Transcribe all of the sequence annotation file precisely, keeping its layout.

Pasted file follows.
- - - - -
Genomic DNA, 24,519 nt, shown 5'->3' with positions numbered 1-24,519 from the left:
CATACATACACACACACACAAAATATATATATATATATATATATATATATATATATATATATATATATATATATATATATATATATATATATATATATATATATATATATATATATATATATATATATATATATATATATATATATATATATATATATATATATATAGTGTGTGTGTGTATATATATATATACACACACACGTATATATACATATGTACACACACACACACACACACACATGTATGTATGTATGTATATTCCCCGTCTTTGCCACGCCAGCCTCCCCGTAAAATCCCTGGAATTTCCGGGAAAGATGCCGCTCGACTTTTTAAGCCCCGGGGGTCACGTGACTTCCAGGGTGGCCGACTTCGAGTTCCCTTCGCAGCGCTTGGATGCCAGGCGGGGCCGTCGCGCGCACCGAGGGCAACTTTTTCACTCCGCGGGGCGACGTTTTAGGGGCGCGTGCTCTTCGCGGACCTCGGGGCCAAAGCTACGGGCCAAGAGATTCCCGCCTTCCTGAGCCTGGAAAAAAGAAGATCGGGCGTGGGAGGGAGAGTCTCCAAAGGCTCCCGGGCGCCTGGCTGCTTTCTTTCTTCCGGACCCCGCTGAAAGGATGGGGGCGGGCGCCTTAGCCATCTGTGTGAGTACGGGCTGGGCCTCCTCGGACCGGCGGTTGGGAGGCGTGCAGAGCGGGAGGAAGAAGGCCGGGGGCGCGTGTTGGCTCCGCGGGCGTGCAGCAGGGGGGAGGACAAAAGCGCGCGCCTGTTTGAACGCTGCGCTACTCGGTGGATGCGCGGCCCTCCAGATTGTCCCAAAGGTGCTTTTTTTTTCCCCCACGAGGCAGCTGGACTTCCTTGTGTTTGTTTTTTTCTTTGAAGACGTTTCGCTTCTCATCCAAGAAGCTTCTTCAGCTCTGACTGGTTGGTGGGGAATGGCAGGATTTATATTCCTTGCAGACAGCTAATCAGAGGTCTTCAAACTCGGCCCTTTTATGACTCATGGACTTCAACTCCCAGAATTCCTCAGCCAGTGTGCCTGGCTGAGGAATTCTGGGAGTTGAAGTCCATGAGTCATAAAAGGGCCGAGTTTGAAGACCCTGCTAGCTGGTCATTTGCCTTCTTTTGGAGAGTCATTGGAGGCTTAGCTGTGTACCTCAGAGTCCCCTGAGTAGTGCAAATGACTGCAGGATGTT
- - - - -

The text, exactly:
Genomic DNA, 24,519 nt, shown 5'->3' with positions numbered 1-24,519 from the left:
CATACATACACACACACACAAAATATATATATATATATATATATATATATATATATATATATATATATATATATATATATATATATATATATATATATATATATATATATATATATATATATATATATATATATATATATATATATATATATATATATATATATATAGTGTGTGTGTGTATATATATATATACACACACACGTATATATACATATGTACACACACACACACACACACACATGTATGTATGTATGTATATTCCCCGTCTTTGCCACGCCAGCCTCCCCGTAAAATCCCTGGAATTTCCGGGAAAGATGCCGCTCGACTTTTTAAGCCCCGGGGGTCACGTGACTTCCAGGGTGGCCGACTTCGAGTTCCCTTCGCAGCGCTTGGATGCCAGGCGGGGCCGTCGCGCGCACCGAGGGCAACTTTTTCACTCCGCGGGGCGACGTTTTAGGGGCGCGTGCTCTTCGCGGACCTCGGGGCCAAAGCTACGGGCCAAGAGATTCCCGCCTTCCTGAGCCTGGAAAAAAGAAGATCGGGCGTGGGAGGGAGAGTCTCCAAAGGCTCCCGGGCGCCTGGCTGCTTTCTTTCTTCCGGACCCCGCTGAAAGGATGGGGGCGGGCGCCTTAGCCATCTGTGTGAGTACGGGCTGGGCCTCCTCGGACCGGCGGTTGGGAGGCGTGCAGAGCGGGAGGAAGAAGGCCGGGGGCGCGTGTTGGCTCCGCGGGCGTGCAGCAGGGGGGAGGACAAAAGCGCGCGCCTGTTTGAACGCTGCGCTACTCGGTGGATGCGCGGCCCTCCAGATTGTCCCAAAGGTGCTTTTTTTTTCCCCCACGAGGCAGCTGGACTTCCTTGTGTTTGTTTTTTTCTTTGAAGACGTTTCGCTTCTCATCCAAGAAGCTTCTTCAGCTCTGACTGGTTGGTGGGGAATGGCAGGATTTATATTCCTTGCAGACAGCTAATCAGAGGTCTTCAAACTCGGCCCTTTTATGACTCATGGACTTCAACTCCCAGAATTCCTCAGCCAGTGTGCCTGGCTGAGGAATTCTGGGAGTTGAAGTCCATGAGTCATAAAAGGGCCGAGTTTGAAGACCCTGCTAGCTGGTCATTTGCCTTCTTTTGGAGAGTCATTGGAGGCTTAGCTGTGTACCTCAGAGTCCCCTGAGTAGTGCAAATGACTGCAGGATGTT